burnt footlocker store front
Getty Images / MediaNews Group/St. Paul Pioneer Press

In the wake of George Floyd’s murder by police in Minneapolis on Monday, May 25, people across America and the world have taken to the streets to protest racism and demand justice. Some of the demonstrations have escalated into riots, and vandalism and looting in some areas – affecting many sneaker stores and boutiques.

Over the weekend, images and videos of stores being broken into and looted began to make rounds on social media. Now many brands and stores that have experienced looting are speaking out.

Many larger brands have taken a decided stance on the situation. For instance, while the Nike Store location on Michigan Ave. in Chicago appeared to be completely cleaned out yesterday, the company shared a message in solidarity protesters. In an unprecedented move, adidas shared Nike’s post, suggesting that the sportswear rivals share a united position on the issue of institutionalized racism in the United States.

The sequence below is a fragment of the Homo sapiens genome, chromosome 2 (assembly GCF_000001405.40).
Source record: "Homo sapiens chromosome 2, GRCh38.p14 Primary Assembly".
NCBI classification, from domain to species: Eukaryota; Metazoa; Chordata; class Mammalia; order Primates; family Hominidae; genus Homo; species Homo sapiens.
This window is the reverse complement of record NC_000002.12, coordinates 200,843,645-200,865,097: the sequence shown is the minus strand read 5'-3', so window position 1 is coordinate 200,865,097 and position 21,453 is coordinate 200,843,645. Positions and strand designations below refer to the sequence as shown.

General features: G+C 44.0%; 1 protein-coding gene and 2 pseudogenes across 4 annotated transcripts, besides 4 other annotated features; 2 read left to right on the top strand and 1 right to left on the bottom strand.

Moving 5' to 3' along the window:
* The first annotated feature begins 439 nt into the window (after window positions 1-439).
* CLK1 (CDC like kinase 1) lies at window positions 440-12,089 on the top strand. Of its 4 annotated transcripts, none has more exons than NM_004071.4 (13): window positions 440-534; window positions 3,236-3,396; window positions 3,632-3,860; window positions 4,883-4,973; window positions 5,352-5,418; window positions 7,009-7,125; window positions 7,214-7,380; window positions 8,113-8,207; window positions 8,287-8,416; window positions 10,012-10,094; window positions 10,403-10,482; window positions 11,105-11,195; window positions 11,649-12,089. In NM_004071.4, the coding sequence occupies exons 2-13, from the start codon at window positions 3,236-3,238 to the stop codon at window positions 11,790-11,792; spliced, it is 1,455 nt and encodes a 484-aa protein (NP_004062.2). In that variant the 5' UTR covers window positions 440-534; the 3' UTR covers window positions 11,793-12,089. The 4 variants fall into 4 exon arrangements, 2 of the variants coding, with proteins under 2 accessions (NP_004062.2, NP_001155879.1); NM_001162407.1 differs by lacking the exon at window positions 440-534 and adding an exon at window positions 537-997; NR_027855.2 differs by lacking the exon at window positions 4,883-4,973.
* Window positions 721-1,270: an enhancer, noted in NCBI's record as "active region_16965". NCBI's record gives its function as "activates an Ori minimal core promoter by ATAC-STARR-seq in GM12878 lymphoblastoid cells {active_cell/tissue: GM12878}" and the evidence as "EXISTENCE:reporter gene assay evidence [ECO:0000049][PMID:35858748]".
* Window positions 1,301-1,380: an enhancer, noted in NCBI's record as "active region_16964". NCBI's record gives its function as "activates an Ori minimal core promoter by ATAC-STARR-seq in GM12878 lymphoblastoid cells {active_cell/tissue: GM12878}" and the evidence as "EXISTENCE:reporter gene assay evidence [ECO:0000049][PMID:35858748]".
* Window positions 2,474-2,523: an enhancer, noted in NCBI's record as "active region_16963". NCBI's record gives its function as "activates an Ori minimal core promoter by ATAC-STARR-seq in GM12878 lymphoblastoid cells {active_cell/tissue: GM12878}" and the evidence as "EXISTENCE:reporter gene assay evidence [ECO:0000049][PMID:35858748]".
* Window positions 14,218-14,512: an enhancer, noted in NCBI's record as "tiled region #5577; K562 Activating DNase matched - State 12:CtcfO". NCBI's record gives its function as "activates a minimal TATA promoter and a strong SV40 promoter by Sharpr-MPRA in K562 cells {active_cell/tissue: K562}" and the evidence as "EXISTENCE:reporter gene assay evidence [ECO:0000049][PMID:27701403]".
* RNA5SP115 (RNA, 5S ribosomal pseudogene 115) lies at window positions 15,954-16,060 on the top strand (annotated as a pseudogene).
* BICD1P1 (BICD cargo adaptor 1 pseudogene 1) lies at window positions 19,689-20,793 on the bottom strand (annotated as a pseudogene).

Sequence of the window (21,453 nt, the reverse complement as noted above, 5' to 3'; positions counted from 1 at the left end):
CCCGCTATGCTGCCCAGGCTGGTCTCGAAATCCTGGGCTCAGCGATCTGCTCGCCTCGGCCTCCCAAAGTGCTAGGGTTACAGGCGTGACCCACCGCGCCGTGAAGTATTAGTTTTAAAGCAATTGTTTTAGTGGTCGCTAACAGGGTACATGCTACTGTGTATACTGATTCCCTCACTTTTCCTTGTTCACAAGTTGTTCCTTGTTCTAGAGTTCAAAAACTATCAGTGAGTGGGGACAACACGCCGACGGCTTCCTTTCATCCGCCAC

For smaller sneaker shops and consignment stores – some of which are black-owned – however, looting is hitting especially hard. Stores such as Flight Club, Sole Classics, RSVP Gallery, and Round Two, are grappling with the obvious financial repercussions, while also standing behind protesters.

From frustration to solidarity, here’s how the sneaker community is responding to vandalism in the wake of nationwide protests.

nike & adidas

Pleasures

The Hundreds

Footlocker

Sole Classics

Round Two

RSVP Gallery

RIF LA

Sign the petition to demand justice for George Floyd and join us in taking a stance against institutionalized racism. 

Words by Sarah Osei
Staff Writer